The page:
U.S. flue-cured tobacco growers will have a 6 percent increase in quota for the 2002 season, but won't have to increase acreage substantially to meet that mark, says a North Carolina State University Extension economist.
That's due in part to a “substantial” carryover from the 2001 season, says Blake Brown, North Carolina State University Extension ag economist. “There's quite a bit of carryover out there.
“The quota increase is good news for farmers and a positive sign,” Brown says. “Hopefully, the quota increase will mean that farmers don't have to increase acreage because of the carryover.”
Industry observers had anticipated a quota increase between 3 percent and 6 percent for 2002.
The national marketing quota for the 2002 crop is 582 million pounds, up from 548.9 million pounds last year. The national acreage allotment is 278,736 acres, a little more than a 6 percent jump from last year's 262,253 acres.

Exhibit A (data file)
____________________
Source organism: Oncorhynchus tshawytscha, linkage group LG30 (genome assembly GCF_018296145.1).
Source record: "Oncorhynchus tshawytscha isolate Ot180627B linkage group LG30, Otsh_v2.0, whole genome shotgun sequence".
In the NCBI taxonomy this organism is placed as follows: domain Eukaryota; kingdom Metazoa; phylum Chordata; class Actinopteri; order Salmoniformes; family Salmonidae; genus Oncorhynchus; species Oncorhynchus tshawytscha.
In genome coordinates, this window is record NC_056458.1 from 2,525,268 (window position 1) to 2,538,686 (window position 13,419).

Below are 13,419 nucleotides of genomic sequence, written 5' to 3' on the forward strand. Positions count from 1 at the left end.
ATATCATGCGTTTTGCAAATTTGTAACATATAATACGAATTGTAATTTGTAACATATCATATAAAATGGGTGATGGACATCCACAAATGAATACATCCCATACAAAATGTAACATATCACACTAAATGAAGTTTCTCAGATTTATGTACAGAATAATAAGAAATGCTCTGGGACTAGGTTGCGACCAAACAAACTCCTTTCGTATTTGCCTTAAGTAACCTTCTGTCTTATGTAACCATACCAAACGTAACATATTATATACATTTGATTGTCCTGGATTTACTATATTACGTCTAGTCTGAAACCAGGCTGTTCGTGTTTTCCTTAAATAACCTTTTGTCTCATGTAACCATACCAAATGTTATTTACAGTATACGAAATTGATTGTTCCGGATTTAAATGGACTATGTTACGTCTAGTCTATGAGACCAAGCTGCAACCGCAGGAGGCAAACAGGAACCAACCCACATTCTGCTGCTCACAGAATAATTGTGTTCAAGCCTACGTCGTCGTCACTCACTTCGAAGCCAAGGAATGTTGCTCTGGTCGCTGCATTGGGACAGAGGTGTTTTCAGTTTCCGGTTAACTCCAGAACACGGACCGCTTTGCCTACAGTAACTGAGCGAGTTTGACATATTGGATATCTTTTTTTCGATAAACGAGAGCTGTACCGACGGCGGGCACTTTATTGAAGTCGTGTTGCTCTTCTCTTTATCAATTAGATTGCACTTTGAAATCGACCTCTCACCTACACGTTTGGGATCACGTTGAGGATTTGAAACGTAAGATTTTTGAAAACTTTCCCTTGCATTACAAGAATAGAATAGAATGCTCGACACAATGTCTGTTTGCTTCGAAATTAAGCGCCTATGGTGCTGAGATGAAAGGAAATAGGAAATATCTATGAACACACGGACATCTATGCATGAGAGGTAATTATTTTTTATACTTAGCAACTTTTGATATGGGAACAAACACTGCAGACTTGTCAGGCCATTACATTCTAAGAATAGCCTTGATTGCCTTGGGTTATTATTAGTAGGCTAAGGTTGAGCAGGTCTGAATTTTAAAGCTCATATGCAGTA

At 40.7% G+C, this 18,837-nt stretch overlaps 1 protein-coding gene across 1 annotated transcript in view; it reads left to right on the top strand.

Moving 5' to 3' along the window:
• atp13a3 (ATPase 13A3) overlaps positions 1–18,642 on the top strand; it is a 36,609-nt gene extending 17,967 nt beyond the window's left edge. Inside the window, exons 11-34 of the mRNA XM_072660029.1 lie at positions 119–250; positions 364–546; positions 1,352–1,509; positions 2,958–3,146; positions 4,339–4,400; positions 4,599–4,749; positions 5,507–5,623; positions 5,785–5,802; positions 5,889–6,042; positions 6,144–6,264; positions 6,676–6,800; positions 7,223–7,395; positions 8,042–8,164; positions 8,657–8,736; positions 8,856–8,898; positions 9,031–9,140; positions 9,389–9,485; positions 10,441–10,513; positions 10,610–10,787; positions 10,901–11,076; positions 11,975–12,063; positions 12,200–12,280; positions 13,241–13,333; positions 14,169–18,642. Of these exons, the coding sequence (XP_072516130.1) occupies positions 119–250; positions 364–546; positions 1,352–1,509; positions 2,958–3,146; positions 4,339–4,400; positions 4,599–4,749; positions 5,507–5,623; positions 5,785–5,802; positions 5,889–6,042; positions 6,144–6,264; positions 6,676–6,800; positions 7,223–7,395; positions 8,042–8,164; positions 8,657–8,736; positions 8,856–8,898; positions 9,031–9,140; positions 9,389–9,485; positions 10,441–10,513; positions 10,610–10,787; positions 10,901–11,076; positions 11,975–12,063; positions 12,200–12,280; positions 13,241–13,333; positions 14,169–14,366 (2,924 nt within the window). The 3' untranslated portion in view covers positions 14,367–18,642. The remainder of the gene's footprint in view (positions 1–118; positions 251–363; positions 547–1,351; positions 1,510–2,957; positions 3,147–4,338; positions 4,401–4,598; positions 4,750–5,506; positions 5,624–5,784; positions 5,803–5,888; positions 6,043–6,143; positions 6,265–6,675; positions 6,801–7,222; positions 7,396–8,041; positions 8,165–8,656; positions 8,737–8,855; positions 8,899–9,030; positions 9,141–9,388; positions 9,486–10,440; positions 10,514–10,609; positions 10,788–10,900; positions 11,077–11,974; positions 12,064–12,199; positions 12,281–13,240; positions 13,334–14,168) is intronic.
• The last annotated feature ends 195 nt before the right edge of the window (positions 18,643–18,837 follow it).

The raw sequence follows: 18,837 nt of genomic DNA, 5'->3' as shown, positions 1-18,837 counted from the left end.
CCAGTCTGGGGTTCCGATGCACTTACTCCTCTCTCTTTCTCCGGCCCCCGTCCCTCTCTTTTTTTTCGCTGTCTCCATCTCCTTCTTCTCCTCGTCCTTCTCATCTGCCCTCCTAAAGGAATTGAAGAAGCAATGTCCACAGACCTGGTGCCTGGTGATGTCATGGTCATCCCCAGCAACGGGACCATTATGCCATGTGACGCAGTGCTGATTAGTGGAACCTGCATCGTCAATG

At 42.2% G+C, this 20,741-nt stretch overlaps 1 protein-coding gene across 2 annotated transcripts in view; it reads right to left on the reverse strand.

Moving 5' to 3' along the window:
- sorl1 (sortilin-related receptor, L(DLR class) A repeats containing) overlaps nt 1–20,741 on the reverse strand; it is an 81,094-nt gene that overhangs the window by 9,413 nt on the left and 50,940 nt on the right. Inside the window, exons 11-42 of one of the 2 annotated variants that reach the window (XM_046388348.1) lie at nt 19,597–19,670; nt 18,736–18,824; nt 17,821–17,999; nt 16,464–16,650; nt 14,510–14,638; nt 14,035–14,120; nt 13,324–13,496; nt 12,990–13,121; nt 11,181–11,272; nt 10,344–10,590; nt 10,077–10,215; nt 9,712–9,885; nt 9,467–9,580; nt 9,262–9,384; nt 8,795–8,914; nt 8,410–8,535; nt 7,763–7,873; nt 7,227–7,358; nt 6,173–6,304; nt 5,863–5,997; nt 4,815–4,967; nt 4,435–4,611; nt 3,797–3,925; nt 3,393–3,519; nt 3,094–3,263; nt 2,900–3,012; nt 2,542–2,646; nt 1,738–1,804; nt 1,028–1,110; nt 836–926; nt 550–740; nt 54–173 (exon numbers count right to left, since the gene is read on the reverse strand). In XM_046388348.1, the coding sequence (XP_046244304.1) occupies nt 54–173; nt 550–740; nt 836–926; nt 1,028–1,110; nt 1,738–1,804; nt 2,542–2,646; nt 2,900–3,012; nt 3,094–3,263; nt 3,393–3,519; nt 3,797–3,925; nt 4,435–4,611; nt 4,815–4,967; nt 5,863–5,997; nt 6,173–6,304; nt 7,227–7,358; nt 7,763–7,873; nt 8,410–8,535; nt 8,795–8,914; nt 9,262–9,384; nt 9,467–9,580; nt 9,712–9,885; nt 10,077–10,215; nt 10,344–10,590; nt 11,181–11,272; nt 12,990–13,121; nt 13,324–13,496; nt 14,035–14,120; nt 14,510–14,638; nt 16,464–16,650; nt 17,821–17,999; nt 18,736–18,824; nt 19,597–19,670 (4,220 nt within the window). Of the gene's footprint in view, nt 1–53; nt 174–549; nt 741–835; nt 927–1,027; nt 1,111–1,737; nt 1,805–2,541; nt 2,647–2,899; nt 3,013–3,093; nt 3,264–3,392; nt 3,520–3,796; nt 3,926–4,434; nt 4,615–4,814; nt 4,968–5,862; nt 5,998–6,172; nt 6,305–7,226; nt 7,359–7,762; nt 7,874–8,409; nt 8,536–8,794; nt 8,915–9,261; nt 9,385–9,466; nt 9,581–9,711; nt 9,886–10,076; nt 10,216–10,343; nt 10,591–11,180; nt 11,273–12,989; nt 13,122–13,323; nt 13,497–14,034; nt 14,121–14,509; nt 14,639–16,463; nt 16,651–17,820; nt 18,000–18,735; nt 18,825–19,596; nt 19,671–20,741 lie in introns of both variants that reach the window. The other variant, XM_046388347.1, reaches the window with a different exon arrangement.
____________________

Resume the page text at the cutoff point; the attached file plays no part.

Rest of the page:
The no-net-cost assessment for 2002 is five cents per pound — split equally among growers and purchasers.
The quota is based on a formula that considers purchase intentions of domestic cigarette makers, the three-year average of un-manufactured exports and reserve stock adjustments. The formula also gives the secretary of agriculture a 3 percent discretionary adjustment.
Earlier in December, cigarette makers said they intended to purchase 310 million pounds of flue-cured tobacco for 2002. Un-manufactured exports from 1998-2001 were 249.9 million pounds. The reserve stock adjustment is 22.1 million pounds.
The effective quota is expected to be about 566 million pounds or 3.7 percent above last year.